3. At the end of the day, this probably will have the same effect that it has had in other cities where they make the zoning and development more difficult. New developments will move out of the city and into the county where the laws are less restrictive and it allows them to provide an amenities package that is more consistent with the pricing of the product.
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Image collage and headline are by MHProNews. The link at the top of this article is a download to the topic which drew this thoughtful commentary.

2)      For existing communities:

  1. The advent of a “community garden” is probably fine with most owners as it is a smaller space and requires little to no capital investment.
  2. However, there are a number of communities in which adding that space would require taking away a home site. I would suggest that the city, again, put its money where its mouth is and purchase the lots which they would like to see a community garden or play area for 125% of appraised value since this would be, in effect, eminent domain.
  3. In purchasing the sites for play space and a garden, cities could make the argument that they are helping to keep and improve quality affordable housing while not devaluing the property for the community owners.

Those are my basic thoughts. It was an interesting article and I don’t wholly disagree with the sentiment that it would be nice to have higher quality MHCs out there. However, someone has to pay for it and considering that low income housing is in low enough supply as it is, city councils may want to be a little careful how much they burden those trying to bring the product to the market.

Thanks,

MJ

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MJ Vukovich
Vice President
Bellwether Enterprise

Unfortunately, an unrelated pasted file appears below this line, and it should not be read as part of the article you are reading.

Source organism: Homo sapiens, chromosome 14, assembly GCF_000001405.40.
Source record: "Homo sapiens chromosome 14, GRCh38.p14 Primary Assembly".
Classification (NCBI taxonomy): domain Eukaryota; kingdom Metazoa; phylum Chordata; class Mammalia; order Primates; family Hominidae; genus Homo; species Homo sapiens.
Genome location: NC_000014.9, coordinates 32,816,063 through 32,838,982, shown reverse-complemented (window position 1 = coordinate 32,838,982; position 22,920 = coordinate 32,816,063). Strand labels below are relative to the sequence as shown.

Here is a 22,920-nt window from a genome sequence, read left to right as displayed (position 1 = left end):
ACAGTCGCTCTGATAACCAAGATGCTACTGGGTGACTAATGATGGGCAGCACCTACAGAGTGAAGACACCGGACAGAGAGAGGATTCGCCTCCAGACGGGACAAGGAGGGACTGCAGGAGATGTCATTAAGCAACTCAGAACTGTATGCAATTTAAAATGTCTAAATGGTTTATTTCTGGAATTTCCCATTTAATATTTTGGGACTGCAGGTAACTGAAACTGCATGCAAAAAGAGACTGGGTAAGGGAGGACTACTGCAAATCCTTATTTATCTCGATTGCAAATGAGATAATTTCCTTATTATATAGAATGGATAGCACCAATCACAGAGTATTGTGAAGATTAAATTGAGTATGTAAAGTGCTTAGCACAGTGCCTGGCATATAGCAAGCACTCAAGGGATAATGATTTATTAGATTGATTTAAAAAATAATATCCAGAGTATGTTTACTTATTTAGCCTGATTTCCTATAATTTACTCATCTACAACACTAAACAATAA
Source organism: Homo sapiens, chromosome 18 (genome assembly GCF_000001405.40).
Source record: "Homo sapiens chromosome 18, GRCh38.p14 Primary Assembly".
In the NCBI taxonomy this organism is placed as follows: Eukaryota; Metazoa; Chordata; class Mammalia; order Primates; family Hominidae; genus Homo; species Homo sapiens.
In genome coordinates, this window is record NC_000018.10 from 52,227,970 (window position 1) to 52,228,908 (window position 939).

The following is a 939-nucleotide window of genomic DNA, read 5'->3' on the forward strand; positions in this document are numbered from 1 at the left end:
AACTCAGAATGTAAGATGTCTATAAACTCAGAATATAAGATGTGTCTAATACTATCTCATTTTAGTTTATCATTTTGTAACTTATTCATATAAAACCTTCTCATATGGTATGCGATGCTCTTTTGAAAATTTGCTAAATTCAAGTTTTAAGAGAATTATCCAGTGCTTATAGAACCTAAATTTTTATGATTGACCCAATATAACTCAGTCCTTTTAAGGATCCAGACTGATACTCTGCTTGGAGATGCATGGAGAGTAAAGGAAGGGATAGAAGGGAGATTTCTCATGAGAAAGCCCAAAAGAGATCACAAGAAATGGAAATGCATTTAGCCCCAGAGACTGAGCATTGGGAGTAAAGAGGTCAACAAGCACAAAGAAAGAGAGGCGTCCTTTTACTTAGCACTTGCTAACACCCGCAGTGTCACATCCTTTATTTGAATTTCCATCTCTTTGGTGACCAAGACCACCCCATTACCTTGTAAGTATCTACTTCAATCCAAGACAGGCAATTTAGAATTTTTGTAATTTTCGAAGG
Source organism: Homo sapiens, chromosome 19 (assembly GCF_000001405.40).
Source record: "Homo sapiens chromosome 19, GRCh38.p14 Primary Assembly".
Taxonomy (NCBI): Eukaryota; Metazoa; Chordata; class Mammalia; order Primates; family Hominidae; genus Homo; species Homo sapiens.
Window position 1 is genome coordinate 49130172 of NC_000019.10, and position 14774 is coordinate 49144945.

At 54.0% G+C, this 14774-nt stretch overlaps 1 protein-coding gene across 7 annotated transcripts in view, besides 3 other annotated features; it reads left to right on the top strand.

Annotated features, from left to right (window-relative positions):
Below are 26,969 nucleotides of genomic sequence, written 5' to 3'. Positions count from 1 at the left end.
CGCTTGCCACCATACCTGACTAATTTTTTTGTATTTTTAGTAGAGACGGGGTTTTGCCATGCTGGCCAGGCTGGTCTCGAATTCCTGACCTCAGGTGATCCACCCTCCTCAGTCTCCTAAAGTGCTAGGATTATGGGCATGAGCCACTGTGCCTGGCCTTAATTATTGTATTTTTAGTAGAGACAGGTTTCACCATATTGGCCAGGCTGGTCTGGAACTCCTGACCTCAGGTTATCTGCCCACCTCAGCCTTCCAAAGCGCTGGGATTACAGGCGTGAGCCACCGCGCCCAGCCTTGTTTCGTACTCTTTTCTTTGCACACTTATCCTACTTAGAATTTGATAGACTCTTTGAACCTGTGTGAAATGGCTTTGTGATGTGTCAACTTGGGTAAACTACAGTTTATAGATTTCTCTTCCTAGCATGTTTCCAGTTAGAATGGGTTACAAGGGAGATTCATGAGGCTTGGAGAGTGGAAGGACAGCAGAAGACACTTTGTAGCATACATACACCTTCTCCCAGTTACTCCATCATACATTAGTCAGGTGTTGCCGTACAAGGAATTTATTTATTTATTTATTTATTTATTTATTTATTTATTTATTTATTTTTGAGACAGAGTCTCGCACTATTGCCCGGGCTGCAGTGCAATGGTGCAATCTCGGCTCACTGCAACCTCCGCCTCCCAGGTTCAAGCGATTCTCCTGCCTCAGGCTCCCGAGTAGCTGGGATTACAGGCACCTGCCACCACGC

225 South 6th Street    |    Suite 4100    |
Minneapolis, MN 55402

 

(Editor’s Note: MJ Vukovich’s commentary is on the same topic as the comments from TMHA’s DJ Pendleton, which are linked here.  Thoughtful, original commentary on issues that impact manufactured housing professionals or our customers are welcome.)

California Housing Crisis: Manufactured Homes Could Be Part of the Solution

October 14th, 2016 No comments

Costly government regulations have stifled the development of attainable housing

October 14, 2016 (Sacramento, CA) – In an effort to educate public policymakers on how mobilehome parks operate and how the misapplication of rent control has contributed to California’s housing crisis, the Western Manufactured Housing Communities Association (WMA) has launched a statewide public education campaign.

There is no question that California is one of the most expensive places to live in the country,” said Sheila Dey, Executive Director of WMA. “So when the purchase price of a mobilehome can be up to 30% less than a traditional home, state and local government should be creating incentives to build more mobilehome parks and not less.”

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Fish-eye lens camera view of California manufactured home by Kit, – this photo was not part of WMA’s original column. Photo credit, ManufacturedHomes.com